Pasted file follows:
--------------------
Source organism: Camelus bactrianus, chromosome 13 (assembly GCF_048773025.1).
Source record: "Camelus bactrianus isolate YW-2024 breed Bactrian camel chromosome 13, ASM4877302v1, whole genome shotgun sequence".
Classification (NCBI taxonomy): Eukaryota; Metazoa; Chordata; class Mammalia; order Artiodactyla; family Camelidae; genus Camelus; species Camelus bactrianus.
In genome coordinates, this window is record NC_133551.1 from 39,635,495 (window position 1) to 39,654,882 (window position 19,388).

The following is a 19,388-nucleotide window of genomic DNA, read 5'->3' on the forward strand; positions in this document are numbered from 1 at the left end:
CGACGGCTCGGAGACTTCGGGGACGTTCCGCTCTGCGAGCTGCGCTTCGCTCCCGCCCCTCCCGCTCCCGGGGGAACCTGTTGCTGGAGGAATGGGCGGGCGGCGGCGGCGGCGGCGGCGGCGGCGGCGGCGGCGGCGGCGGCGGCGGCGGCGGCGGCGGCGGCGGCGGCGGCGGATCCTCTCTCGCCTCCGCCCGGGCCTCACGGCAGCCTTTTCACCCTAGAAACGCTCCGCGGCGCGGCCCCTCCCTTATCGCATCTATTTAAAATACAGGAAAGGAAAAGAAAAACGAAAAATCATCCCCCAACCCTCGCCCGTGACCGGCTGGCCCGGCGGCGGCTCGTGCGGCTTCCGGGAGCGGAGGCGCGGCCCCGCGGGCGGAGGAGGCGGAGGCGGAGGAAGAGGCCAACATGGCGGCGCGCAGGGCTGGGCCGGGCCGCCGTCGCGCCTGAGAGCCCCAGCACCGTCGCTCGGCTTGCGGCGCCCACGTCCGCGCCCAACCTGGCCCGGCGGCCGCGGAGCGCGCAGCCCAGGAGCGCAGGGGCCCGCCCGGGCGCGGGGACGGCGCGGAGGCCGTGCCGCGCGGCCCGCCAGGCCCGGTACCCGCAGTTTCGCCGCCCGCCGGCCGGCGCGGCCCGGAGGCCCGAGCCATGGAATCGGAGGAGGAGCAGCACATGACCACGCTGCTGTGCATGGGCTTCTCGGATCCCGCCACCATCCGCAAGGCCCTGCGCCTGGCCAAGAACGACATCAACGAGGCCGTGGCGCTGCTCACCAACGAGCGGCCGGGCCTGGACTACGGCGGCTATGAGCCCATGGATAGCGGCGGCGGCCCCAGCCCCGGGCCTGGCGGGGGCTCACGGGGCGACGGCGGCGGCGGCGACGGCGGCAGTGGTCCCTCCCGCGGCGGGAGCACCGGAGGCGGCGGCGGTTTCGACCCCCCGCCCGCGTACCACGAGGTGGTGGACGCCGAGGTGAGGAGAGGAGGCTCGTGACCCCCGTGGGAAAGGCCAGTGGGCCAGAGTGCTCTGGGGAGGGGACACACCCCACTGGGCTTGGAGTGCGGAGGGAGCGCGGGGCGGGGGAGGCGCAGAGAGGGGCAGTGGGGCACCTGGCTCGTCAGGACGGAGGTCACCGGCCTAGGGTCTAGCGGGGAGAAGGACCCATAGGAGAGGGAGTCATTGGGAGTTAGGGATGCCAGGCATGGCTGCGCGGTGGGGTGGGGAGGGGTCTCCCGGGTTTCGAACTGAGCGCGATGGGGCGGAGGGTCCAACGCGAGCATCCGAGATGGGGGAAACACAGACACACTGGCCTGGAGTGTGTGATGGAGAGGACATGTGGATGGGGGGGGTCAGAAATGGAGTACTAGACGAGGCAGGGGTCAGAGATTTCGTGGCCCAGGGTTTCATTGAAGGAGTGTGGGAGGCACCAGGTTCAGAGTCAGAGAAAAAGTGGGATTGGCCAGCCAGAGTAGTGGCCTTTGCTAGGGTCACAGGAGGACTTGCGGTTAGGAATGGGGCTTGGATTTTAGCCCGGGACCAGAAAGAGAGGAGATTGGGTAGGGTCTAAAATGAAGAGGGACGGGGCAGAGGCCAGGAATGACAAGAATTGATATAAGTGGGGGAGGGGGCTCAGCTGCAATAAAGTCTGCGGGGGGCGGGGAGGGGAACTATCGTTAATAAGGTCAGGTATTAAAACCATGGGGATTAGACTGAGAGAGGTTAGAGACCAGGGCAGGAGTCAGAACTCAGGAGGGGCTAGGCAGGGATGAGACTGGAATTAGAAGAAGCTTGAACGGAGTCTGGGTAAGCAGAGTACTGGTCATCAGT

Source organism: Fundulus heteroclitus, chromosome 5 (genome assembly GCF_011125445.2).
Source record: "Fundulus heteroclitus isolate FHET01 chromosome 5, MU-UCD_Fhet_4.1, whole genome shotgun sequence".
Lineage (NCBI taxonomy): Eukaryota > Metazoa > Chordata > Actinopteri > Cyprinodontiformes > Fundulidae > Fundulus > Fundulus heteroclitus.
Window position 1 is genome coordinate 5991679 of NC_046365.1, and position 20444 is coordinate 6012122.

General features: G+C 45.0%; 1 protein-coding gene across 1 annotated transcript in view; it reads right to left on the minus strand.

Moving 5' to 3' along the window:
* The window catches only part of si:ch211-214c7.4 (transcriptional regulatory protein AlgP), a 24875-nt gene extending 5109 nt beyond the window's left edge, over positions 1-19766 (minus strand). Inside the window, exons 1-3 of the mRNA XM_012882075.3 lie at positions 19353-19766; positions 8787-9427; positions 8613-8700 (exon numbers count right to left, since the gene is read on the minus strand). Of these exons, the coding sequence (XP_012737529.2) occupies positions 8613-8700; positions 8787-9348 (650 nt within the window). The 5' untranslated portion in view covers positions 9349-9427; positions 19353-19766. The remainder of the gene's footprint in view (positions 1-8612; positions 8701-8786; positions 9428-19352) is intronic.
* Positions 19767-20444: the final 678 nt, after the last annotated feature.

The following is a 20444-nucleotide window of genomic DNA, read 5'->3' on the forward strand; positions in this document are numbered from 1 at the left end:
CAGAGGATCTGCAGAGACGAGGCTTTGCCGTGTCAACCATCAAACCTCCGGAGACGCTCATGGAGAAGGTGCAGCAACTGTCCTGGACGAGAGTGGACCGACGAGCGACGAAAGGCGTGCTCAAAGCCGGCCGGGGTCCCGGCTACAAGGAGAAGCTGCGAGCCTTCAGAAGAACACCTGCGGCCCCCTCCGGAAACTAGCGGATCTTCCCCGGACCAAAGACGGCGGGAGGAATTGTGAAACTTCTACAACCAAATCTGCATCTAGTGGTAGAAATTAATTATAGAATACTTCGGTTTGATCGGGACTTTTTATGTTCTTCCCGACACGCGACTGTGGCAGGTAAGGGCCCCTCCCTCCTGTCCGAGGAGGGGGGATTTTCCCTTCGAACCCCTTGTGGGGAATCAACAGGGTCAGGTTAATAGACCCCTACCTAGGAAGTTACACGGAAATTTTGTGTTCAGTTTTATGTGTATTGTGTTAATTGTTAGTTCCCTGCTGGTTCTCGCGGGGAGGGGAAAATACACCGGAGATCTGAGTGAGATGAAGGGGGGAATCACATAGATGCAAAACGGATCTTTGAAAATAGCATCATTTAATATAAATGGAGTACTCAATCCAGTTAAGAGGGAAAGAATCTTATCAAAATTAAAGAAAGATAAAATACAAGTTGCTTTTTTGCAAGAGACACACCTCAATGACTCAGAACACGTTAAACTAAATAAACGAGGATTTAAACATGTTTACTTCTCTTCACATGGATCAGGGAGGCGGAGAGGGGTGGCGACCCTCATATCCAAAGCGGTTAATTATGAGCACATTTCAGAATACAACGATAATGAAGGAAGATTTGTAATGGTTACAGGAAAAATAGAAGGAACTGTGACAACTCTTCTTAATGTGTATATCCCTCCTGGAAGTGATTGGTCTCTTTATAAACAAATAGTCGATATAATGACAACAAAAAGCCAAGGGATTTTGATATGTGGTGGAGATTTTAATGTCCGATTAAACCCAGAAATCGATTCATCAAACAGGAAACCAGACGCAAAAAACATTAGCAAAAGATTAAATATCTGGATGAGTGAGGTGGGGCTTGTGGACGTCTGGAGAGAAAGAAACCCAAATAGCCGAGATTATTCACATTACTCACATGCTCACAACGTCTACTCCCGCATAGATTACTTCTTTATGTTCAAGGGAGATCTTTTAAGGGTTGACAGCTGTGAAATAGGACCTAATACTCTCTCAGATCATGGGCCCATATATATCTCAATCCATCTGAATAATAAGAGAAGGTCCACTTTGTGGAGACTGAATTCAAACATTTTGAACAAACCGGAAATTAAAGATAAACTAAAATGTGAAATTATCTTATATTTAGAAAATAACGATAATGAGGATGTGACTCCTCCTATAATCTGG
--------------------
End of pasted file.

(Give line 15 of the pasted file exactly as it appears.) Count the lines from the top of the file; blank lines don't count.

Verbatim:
The following is a 20444-nucleotide window of genomic DNA, read 5'->3' on the forward strand; positions in this document are numbered from 1 at the left end: